It is clear to me that LOST always played with perspective, giving you one thing and then make you see it from another side or another angle. The perspective always shifted, this always kept the story fresh and interesting, and created a show that challenged us, cultivated our curiosity and ignited a passion for discussion – a rarity indeed. The flash sideways was another of those shifts in perspectives. A shift to make us see how the Losties evolved as individuals from their experiences and emerged on the other side of these experiences changed or at the very least reconciled with their choices.

I believe that what will endure as a legacy for Lost is the wonderfully “unwritten”, the implied that permeated throughout the series. The juxtaposition, the subtext and the implied are key elements to the storytelling in Lost. We loved that the writers did not pander to the lowest common denominator, we loved that they did not dumb it down, we loved that they peppered us with clues and Easter eggs, we loved that they made us analyze and theorize. The show has always remained true to itself right to the end.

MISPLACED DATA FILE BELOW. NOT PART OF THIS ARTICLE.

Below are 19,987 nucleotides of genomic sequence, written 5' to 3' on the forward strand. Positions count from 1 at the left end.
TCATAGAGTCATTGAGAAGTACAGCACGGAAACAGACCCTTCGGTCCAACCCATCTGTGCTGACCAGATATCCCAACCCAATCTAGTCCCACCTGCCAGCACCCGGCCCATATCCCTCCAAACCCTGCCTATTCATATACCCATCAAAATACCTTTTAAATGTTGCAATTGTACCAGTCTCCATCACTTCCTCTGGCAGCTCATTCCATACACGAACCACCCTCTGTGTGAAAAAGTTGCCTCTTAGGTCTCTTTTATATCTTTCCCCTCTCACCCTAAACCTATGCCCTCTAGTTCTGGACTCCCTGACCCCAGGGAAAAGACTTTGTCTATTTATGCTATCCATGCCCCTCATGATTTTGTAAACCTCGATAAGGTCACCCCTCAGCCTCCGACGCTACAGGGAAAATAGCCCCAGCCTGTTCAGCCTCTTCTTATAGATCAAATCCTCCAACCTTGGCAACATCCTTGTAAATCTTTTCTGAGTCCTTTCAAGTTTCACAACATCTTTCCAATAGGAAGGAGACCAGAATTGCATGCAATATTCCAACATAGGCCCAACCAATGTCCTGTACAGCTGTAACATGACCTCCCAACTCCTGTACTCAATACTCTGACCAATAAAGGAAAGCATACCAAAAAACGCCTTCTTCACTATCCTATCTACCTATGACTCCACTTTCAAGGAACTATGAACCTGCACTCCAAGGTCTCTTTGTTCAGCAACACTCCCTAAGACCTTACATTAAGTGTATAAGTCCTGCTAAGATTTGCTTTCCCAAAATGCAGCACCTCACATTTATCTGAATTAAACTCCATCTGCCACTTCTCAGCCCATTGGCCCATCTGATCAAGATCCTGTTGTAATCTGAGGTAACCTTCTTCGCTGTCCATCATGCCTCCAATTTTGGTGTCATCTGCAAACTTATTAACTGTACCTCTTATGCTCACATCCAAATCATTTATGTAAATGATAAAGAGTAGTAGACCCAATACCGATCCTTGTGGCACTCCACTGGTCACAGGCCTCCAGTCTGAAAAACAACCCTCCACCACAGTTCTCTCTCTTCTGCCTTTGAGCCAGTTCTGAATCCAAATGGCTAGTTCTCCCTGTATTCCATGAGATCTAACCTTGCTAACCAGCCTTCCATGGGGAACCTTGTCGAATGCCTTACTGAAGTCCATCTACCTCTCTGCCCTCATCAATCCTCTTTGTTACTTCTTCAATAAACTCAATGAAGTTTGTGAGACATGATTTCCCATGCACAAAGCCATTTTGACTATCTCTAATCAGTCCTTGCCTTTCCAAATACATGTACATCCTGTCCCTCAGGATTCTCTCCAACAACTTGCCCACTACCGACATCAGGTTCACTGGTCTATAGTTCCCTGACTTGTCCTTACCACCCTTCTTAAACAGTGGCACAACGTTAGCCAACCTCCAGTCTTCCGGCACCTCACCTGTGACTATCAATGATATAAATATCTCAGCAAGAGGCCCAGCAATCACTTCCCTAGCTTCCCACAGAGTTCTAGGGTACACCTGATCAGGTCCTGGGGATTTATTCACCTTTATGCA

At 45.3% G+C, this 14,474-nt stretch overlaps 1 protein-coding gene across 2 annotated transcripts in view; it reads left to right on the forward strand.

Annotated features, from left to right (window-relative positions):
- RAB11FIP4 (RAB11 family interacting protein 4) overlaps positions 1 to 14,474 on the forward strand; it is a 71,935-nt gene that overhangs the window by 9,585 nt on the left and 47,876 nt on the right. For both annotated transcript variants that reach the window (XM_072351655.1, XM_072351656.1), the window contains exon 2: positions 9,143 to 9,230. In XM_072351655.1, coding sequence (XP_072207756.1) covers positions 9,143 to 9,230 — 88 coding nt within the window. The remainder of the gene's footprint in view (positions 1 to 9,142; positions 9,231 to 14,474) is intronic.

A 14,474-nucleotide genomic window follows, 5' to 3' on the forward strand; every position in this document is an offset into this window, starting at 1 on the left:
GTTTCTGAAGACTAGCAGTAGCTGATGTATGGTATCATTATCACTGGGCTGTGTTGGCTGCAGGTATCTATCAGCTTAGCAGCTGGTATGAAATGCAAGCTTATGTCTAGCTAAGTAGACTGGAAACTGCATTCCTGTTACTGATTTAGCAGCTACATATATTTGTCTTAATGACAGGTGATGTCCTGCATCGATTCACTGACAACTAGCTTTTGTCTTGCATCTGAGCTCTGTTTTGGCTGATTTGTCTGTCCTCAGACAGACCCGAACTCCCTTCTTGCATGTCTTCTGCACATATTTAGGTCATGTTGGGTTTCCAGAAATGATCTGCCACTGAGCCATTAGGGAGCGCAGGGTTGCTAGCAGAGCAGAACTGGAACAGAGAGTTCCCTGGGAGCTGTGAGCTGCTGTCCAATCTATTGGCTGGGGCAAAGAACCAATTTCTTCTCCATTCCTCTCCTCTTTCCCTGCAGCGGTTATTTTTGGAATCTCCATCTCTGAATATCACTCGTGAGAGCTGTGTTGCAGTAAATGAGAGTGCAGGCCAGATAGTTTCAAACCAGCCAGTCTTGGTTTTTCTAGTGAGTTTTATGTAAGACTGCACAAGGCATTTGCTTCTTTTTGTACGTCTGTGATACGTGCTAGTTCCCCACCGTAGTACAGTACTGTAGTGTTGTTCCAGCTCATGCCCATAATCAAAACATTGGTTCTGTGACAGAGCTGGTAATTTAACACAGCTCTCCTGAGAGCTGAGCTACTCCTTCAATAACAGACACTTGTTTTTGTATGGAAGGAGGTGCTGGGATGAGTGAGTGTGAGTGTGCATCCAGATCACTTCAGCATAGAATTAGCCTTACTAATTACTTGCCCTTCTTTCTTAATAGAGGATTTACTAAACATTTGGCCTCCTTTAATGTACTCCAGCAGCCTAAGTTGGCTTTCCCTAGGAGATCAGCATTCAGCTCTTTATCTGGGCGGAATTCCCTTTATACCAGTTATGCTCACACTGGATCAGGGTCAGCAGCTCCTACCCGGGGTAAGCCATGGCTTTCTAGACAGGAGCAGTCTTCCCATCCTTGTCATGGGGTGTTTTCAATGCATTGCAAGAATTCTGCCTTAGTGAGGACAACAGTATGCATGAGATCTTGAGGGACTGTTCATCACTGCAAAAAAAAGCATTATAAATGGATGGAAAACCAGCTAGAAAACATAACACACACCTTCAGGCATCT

We could not have had the emotional resonance at the end without being invested and we were very invested because of the characters, their stories, their sacrifices and ultimately their redemption on the island and in the flash sideways.

As hard as it is for us, the fans, to see this LOST experience come to an end - can we not put ourselves in the writers shoes and understand how much MORE difficult it must have been for them who gathered everyday for 6 years around the same table and lived, breathed, and shepherd those characters into the story that became LOST.

It is my hope that whether you liked the end or not, you can come to accept and respect the farewell the writers have created for LOST. Unquestionably this farewell was as much theirs to their characters as it was for us their audience.

Namaste, Lost, you will be missed.